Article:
This common yellow coloured wildflower adds colour to fields and paddocks across most of Europe.
It’s a relatively tall plant that can grow to 2m in height. It has the unfortunate nickname of Mares Fart due to the unpleasant smell from the leaves.
Their seeds are spread by wind and a single plant is capable of producing 50 – 60 000 seeds.
The seeds are blown by the wind making ragwort a major weed of waste or other uncultivated ground.
Seeds buried deeper than 4 cm in soil can remain dormant for over 16 years. However, seeds in the upper layer of soil die within 4-6 years and seeds in cultivated soil persist for less than 4 years.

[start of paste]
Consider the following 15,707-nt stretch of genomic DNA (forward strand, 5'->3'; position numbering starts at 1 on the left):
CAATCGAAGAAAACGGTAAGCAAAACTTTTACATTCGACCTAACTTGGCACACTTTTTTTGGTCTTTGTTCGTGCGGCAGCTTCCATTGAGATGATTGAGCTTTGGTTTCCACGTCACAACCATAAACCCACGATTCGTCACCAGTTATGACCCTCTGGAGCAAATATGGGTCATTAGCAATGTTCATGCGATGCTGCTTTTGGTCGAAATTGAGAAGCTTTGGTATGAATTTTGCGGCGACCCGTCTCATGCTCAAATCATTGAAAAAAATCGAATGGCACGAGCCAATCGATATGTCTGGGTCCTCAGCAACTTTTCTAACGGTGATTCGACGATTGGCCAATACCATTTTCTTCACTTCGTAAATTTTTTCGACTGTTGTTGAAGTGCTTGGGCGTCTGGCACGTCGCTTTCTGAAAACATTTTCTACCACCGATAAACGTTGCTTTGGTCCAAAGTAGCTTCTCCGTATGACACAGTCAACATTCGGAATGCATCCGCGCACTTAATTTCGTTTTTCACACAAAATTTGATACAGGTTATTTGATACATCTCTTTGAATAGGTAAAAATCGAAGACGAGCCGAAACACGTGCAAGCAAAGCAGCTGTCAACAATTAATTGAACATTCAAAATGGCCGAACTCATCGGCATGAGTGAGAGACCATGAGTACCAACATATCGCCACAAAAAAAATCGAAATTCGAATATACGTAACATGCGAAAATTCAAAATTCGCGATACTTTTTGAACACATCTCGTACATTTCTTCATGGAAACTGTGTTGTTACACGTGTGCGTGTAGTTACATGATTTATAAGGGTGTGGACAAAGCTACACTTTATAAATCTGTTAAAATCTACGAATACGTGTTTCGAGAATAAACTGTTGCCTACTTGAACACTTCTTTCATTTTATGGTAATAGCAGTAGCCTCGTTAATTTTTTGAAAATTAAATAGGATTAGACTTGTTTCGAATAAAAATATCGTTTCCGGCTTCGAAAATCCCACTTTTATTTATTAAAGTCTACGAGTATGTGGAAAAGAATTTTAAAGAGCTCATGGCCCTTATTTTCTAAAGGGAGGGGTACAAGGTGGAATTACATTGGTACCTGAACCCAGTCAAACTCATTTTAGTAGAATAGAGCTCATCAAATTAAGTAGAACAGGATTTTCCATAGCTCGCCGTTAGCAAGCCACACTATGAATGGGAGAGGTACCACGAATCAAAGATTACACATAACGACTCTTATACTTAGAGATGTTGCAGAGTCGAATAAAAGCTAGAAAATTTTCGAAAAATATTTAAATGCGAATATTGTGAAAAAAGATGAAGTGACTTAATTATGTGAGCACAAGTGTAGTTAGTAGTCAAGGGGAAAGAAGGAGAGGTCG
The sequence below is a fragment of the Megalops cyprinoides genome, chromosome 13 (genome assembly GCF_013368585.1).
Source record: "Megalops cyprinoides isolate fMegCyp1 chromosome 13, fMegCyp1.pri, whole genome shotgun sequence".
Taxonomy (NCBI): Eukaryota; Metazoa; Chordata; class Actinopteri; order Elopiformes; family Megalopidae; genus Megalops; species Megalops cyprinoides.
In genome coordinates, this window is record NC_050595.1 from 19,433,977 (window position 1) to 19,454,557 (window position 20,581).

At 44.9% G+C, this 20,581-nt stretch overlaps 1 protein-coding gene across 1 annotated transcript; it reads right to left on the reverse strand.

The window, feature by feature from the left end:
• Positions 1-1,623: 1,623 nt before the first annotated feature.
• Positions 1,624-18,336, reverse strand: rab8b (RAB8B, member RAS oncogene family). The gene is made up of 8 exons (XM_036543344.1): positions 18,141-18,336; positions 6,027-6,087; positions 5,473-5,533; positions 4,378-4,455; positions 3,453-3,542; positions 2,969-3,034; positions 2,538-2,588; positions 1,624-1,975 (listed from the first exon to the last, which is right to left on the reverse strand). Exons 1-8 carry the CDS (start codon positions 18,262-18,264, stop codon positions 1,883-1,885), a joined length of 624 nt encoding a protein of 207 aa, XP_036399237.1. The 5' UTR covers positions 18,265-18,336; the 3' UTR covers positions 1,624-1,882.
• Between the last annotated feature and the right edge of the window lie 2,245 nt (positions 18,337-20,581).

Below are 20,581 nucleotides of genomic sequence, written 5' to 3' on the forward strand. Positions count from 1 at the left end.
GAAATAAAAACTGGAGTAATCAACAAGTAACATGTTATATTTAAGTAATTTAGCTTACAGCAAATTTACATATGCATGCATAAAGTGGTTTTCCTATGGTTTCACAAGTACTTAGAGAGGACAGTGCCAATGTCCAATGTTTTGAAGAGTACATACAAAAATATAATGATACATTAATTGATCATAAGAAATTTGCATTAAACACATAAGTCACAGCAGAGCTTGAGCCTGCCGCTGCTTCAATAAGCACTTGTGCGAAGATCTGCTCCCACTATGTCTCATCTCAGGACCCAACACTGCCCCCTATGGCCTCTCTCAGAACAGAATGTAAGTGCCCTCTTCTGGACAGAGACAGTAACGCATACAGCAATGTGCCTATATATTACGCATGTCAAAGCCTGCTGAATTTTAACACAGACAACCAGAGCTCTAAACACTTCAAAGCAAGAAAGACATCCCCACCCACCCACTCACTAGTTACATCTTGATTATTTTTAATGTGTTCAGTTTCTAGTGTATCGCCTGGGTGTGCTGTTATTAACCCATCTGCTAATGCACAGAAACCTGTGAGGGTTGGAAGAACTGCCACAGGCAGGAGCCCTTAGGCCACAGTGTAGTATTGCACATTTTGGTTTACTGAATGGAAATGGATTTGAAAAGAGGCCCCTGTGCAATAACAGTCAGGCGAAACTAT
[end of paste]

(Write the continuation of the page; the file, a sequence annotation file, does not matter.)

The leaves are poisonous however cattle and horses rarely eat them as they have a bitter taste. If the leaves are eaten in large quantities they can cause dangerous liver conditions and can be (but are rarely) fatal.
Removal of the plant by mowing only causes the roots to grow stronger. Pulling the whole plant out by the roots before it sets seeds is much more effective but isn’t practical on a large scale.